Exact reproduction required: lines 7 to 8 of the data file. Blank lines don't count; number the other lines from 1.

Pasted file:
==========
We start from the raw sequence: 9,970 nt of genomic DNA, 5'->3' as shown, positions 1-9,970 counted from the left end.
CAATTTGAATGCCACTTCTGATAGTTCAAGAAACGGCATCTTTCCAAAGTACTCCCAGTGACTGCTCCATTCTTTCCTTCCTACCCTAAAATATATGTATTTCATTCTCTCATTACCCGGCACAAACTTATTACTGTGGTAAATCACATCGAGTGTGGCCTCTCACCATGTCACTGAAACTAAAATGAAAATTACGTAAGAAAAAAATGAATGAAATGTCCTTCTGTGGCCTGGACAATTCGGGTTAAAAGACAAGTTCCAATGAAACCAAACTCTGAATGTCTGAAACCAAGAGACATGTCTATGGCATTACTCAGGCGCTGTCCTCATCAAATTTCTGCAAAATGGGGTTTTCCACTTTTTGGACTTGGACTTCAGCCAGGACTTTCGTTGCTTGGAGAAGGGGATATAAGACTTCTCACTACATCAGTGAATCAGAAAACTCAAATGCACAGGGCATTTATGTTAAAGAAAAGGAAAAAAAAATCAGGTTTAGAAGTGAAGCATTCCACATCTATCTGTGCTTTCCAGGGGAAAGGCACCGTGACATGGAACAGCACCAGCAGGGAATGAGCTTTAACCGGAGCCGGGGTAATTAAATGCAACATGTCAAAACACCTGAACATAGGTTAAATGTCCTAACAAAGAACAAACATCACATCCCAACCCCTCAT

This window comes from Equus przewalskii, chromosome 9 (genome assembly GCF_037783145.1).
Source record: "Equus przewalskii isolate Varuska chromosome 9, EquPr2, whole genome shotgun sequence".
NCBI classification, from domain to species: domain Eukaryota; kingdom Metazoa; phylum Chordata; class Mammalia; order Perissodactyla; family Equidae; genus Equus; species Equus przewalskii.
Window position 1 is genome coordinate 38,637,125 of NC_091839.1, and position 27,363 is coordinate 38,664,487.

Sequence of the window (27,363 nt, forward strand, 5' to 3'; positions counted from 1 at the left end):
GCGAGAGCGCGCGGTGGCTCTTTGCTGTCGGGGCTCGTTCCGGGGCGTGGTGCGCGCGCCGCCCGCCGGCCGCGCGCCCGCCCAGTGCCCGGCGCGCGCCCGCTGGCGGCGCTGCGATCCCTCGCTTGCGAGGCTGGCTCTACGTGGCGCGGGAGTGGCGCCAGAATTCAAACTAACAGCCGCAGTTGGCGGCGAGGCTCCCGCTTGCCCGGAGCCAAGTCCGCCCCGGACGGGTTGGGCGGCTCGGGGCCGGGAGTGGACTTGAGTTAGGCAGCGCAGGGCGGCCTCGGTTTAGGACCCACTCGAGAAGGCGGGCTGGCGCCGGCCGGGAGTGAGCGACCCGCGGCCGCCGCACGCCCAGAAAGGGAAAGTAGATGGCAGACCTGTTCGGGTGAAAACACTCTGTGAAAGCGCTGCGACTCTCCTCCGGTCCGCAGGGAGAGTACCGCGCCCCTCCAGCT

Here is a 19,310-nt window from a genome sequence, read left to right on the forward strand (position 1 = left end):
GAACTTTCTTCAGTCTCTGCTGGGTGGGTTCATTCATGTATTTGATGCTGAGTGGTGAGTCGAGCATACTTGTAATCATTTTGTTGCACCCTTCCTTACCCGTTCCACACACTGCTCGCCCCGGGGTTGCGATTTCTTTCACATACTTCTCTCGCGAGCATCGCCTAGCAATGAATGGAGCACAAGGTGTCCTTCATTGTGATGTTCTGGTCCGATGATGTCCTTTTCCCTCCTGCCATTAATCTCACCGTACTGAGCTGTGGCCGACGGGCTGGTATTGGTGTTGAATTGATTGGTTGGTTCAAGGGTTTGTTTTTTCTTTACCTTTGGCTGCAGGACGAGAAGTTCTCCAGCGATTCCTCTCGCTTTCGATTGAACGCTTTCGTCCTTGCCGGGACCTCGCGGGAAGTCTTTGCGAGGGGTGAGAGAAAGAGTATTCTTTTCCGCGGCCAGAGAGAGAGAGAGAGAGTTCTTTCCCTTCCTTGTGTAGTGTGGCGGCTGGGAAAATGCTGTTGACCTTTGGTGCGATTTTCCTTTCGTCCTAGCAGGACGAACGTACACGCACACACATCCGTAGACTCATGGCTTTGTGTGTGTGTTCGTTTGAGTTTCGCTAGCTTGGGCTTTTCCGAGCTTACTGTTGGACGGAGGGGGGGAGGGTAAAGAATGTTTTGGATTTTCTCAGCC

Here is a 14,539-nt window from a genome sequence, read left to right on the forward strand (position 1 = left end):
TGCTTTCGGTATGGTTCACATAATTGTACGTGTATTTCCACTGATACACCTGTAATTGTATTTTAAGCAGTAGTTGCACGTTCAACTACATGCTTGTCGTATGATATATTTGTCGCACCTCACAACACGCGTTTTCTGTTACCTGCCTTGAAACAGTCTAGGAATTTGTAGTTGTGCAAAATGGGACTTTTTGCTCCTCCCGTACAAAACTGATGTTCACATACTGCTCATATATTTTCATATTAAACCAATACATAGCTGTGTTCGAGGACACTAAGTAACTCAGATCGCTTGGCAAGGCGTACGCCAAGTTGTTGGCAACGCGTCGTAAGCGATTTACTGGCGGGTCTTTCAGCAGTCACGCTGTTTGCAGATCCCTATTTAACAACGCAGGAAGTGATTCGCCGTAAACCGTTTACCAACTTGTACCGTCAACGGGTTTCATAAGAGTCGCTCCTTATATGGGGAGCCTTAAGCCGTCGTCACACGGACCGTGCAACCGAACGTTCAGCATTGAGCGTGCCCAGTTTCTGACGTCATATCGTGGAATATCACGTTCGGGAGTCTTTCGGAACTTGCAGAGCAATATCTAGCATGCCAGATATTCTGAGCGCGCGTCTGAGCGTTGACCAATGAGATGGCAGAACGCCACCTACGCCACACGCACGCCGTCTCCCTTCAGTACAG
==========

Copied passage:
Sequence of the window (27,363 nt, forward strand, 5' to 3'; positions counted from 1 at the left end):
GCGAGAGCGCGCGGTGGCTCTTTGCTGTCGGGGCTCGTTCCGGGGCGTGGTGCGCGCGCCGCCCGCCGGCCGCGCGCCCGCCCAGTGCCCGGCGCGCGCCCGCTGGCGGCGCTGCGATCCCTCGCTTGCGAGGCTGGCTCTACGTGGCGCGGGAGTGGCGCCAGAATTCAAACTAACAGCCGCAGTTGGCGGCGAGGCTCCCGCTTGCCCGGAGCCAAGTCCGCCCCGGACGGGTTGGGCGGCTCGGGGCCGGGAGTGGACTTGAGTTAGGCAGCGCAGGGCGGCCTCGGTTTAGGACCCACTCGAGAAGGCGGGCTGGCGCCGGCCGGGAGTGAGCGACCCGCGGCCGCCGCACGCCCAGAAAGGGAAAGTAGATGGCAGACCTGTTCGGGTGAAAACACTCTGTGAAAGCGCTGCGACTCTCCTCCGGTCCGCAGGGAGAGTACCGCGCCCCTCCAGCT